For example, a claim for coverage of a construction dispute may trigger both errors and omissions (E&O) coverage and commercial liability coverage because it involves allegations of both professional liability and property damage. Or a claim involving coverage for a government investigation could trigger both directors’ and officers’ (D&O) coverage and representations and warranties insurance coverage because the investigation involves alleged wrongdoing prior to the sale of a company and implicates a breach of the representation in the purchase agreement concerning compliance with laws. In these circumstances, which insurance policy pays first is determined by the policies’ “other insurance” clauses and applicable law. Policyholders should be aware of the legal principles governing the application of “other insurance” because insurance companies may attempt to rely on a policy’s “other insurance” clause to delay in paying a claim or to deny coverage altogether.

What Does “Covers the Same Loss” Mean?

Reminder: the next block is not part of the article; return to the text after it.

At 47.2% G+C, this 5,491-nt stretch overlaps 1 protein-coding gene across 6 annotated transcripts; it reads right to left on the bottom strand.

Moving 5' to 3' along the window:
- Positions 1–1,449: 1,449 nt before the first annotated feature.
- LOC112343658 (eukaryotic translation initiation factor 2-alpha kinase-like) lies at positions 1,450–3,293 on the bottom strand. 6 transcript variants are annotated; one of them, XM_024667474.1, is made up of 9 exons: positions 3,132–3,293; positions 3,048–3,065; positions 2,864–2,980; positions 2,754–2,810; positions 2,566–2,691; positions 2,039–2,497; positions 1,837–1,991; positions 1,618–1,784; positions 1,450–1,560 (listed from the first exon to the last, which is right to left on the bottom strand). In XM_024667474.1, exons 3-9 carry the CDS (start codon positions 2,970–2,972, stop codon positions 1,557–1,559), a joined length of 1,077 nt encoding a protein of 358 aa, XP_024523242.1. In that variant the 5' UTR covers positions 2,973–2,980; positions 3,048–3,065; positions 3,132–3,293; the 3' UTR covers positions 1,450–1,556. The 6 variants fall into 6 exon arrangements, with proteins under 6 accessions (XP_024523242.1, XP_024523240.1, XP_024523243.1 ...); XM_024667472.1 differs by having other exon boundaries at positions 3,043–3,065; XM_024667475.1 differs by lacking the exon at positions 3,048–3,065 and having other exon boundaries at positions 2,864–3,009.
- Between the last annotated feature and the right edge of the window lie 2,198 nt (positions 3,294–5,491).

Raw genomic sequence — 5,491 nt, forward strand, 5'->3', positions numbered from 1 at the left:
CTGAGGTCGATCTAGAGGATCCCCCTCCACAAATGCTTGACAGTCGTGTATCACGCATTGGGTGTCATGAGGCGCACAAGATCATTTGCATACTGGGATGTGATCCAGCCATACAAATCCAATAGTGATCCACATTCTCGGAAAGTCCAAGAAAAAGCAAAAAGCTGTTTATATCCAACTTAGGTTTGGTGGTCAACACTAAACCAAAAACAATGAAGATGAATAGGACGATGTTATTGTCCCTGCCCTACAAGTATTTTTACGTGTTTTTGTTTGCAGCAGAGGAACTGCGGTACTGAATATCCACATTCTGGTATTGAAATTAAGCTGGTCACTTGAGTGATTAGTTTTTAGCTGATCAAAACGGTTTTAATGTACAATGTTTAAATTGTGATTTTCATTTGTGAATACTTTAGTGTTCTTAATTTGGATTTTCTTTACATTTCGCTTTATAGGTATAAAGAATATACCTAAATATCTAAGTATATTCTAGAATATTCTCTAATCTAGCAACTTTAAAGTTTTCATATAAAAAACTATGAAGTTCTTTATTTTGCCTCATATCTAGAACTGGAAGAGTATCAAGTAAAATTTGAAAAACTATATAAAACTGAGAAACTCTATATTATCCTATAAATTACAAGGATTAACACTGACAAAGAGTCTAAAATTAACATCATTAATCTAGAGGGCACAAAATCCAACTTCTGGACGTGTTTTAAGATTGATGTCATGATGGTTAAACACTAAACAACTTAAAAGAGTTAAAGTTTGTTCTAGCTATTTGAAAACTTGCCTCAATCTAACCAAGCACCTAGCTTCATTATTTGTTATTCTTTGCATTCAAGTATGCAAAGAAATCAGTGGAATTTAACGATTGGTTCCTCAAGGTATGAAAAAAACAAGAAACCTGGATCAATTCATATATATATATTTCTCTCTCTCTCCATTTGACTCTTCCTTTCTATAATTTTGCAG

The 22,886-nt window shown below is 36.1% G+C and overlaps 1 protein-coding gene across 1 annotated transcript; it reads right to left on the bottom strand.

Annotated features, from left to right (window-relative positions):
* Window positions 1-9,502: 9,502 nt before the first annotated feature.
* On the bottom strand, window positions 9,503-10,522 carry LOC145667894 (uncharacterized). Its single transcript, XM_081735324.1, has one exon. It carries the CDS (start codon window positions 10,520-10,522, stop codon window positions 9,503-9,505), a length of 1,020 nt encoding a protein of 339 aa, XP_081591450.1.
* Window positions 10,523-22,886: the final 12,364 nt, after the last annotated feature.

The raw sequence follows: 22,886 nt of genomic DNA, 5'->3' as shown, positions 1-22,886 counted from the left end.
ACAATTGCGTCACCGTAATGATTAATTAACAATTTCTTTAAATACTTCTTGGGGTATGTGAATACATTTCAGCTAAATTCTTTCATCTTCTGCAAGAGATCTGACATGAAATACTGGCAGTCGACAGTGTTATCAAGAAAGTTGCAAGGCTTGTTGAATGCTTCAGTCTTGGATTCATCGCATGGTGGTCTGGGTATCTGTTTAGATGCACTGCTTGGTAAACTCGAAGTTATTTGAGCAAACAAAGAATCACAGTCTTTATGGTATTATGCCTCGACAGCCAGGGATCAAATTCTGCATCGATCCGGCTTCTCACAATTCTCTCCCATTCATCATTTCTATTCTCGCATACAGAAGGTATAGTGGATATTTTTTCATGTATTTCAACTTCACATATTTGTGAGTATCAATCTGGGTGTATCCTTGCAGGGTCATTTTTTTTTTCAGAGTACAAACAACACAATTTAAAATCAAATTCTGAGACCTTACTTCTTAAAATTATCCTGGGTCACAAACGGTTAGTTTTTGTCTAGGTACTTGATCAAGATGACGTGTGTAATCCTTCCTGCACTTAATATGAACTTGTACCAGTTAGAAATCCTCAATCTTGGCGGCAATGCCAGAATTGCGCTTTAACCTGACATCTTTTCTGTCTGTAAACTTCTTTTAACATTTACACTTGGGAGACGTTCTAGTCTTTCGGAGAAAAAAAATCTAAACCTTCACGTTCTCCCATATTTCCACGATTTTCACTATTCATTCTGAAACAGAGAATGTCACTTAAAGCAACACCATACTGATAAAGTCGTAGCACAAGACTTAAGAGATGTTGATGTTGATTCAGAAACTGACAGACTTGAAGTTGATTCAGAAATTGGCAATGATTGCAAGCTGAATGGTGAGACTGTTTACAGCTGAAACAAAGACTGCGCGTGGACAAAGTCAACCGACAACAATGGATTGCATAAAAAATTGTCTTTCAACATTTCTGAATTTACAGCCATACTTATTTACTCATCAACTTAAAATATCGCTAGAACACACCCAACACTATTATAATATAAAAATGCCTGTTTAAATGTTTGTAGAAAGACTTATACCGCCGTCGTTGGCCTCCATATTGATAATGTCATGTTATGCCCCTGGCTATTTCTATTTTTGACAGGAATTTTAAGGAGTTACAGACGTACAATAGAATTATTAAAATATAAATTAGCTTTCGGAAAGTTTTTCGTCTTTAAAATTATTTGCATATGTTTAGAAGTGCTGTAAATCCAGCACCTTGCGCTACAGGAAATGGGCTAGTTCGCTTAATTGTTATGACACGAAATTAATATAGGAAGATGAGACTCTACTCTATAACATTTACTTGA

An “other insurance” provision purports to describe when an insurance policy is triggered where another insurance policy covers the same loss. Generally, as the Third Circuit held in Pacific Indemnity Co. v. Linn, “other . . . insurance exists only where there are two or more insurance policies covering the same interest, the same subject matter and [insuring] against the same risk.” Linn concerned coverage for the defense and indemnity of multiple underlying personal injury and wrongful death claims against a physician brought by and on behalf of persons who read the physician’s diet book, followed the diet program recommended in the book, and subsequently suffered personal injury or death. One issue before the court was whether two professional liability policies, a commercial general liability policy, and a homeowner’s policy were “other insurance” to each other. The court found that only the two professional liability insurance policies were “other insurance” to each other because they “cover[ed] the same interest, the same subject matter and insur[ed] against the same risk,” while the primary professional liability, commercial general liability, and homeowner’s policies were not other insurance because each insured against a risk distinct from the other.